Half Dome — Page 4

Bill Henry Atop Nevada Falls

Nevada Falls

Of all the National Parks I've visited, Yosemite offers by far the most abundant and hair-raising opportunities to flirt with certain death. We're about to find one such opportunity now, atop Nevada Falls.

If you like to stand on the edge now and then and feel a little electricity, the viewing area atop Nevada Falls is a wall socket into which you can stick your fingers for not just a little buzz but a heart-stopping jolt. Be careful here!

Liberty Cap & Nevada Falls Yosemite - John Muir Trail Bridge Across the Merced River Nevada Falls Viewpoint Nevada Falls Exposure Bill Henry

As well-coddled Americans we expect our various government agencies to have childproofed everything in sight, keeping us safe not only from neighbors and nature but also from ourselves.

That is not the case in Yosemite.

Bill and I make steady progress up a long series of switchbacks, ascending toward and then beneath Yosemite's Panorama Cliff. There is quite a bit of climbing to be done in the early going here—from Curry Village's 4000' elevation, we must gain fully 2000' before we'll top the 594-foot high Nevada Falls.

We pass Clark Point, which offers a bypass connecting to the Mist Trail. Soon after, the John Muir Trail begins angling eastward, and we get our first good look at Liberty Cap and Nevada Falls.

Though Nevada Falls is far from the highest of Yosemite's waterfalls, it still looks big and robust. Here, the Merced River plunges off a broad bench on Liberty Cap's shoulder, flaring impressively across a nearly vertical fan of granite below.

We pass the Panorama Trail intersection, which traverses westward along the top of Panorama Cliff, connecting the John Muir Trail and Glacier Point—a major loop possibility that begs to be hiked at some future date.

Today, however, we continue on toward our objective, following the John Muir Trail toward Nevada Falls. The trail here has been carved directly out of rock, passing along a great, exposed traverse that offers a fine view of Nevada Falls.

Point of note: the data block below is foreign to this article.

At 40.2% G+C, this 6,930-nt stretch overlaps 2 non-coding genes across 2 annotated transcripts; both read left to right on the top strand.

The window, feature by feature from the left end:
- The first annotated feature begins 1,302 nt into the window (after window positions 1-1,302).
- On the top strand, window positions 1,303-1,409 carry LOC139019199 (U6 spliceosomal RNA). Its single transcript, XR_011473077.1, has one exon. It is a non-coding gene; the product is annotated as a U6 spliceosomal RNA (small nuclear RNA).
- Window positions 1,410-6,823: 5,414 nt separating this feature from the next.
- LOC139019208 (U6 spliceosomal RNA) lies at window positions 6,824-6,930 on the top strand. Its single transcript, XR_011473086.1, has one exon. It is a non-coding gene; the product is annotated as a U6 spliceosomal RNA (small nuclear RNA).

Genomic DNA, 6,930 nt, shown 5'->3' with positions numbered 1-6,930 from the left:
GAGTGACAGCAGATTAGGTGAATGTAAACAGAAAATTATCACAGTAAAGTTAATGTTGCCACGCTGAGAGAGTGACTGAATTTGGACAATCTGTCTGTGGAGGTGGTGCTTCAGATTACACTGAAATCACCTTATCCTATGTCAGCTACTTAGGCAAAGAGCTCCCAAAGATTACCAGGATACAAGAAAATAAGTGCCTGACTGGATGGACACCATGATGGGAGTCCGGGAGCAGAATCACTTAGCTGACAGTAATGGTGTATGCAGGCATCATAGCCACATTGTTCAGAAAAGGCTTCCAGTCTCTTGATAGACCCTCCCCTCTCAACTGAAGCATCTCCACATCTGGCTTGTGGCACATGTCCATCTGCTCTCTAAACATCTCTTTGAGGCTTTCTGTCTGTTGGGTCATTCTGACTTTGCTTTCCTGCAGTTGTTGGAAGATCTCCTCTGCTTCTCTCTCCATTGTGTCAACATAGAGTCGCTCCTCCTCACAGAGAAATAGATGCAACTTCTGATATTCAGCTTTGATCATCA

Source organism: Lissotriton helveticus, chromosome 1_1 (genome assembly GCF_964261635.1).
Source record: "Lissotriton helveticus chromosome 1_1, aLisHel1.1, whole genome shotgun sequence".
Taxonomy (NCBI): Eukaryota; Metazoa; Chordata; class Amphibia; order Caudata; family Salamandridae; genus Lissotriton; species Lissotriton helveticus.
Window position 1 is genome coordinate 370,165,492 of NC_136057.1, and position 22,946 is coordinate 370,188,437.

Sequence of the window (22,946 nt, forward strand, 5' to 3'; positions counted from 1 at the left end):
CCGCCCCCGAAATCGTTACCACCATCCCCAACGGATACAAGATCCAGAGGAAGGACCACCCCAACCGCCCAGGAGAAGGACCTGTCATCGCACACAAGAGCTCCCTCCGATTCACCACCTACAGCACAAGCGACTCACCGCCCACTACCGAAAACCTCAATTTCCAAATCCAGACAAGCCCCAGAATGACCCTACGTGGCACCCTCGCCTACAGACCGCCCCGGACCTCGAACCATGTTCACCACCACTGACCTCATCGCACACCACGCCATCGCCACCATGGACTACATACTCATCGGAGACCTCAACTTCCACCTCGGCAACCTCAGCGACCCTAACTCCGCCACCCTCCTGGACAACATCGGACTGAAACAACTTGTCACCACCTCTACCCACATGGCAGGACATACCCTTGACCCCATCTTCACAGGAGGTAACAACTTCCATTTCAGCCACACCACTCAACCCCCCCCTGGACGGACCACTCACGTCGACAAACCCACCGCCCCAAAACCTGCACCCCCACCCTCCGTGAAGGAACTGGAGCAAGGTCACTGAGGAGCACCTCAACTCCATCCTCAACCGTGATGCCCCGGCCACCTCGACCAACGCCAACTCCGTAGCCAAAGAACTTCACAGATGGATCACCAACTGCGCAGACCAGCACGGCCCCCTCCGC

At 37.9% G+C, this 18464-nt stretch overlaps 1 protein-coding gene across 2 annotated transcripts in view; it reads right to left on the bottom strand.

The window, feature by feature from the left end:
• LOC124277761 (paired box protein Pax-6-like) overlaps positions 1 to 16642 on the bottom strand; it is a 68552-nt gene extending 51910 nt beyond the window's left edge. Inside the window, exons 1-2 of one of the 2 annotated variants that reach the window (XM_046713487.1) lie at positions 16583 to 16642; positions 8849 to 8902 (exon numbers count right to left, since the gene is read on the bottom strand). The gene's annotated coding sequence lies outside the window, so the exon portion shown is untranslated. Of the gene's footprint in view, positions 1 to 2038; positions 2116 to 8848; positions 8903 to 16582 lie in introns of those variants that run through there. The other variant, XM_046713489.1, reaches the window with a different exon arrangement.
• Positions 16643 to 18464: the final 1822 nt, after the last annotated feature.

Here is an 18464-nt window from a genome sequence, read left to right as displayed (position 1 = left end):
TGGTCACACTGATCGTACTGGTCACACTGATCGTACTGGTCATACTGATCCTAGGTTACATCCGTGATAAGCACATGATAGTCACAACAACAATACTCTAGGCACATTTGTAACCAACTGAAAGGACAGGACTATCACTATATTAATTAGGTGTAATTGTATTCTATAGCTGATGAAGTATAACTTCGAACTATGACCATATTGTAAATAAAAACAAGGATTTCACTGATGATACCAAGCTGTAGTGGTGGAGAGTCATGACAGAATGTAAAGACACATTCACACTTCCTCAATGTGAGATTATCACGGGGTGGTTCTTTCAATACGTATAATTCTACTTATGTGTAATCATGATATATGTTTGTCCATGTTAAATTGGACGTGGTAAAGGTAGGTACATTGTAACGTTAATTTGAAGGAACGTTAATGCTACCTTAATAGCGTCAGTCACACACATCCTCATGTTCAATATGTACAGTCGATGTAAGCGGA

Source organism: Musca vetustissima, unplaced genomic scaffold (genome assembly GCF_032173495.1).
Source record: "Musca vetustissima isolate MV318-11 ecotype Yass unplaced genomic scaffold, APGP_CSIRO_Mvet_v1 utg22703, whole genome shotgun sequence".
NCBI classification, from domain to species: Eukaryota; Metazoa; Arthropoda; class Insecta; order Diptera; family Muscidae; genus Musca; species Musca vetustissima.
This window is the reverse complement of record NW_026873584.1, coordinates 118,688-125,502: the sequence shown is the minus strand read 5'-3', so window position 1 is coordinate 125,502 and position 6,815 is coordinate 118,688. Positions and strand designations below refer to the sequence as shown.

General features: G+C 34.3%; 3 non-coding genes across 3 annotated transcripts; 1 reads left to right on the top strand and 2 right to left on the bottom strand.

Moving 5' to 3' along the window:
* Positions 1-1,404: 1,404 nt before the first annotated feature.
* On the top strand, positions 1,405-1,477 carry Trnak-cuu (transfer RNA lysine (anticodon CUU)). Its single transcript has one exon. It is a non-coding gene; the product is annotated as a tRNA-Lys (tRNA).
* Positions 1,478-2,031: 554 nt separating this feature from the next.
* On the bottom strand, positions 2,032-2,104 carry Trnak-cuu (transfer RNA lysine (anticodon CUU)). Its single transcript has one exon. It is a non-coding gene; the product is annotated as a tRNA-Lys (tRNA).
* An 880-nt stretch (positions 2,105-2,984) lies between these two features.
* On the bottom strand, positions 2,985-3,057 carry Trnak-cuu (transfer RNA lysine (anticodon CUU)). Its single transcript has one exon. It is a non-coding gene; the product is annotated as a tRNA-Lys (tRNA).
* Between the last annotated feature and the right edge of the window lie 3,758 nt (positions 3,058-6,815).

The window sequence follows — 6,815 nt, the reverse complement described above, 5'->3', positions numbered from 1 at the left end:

Soon, the trail enters and then exits a verdant forest, and a footbridge across the Merced River pops into view. The river itself meanders peacefully here (and seemingly-harmlessly) until it abruptly plunges into space.

Statistically, this placid scene is one of Yosemite's more treacherous landscapes. People have waded into the river here and found themselves swept over the falls—no doubt to their great surprise.

Let's cross the footbridge and hook around the falls, to the 'viewing platform', where we can attempt to contemplate what that fate would be like. A short scramble down some rocks gets us to a flat section of granite adjacent and overlooking Nevada Falls. Here, the National Park Service has kindly put up a rickety guardrail, where we can put our toes on the very edge of the precipice mere feet from the thundering waters of the falls.

I look down and...overload. Brain recoils at the suddenly topsy-turvy horizon. It's as if the world has been tipped on end, and this clash of sensory data is scrambling my processor. 600 feet straight down! Isn't this normally the kind of place where the guardrails are meant to keep us out, rather than encourage us to stand right on the very brink and look down?

And maybe we've just discovered a subtle but vitally important difference about Yosemite. Maybe it's because of the valley's climbing history, or maybe it's just because so much of the place is vertically constructed, but you will be expected to take care of yourself here. Mostly you won't even get a guardrail, just unforgiving rock and unfathomably-large drops. And if you do wander carelessly and go over that edge, divine intervention itself won't save you.

next: Little Yosemite Valley

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When there is snow, SierraDescents is Andy Lewicky's California backcountry skiing and mountaineering website. Without snow, sierradescents becomes an ill-tempered hiking and climbing blog.

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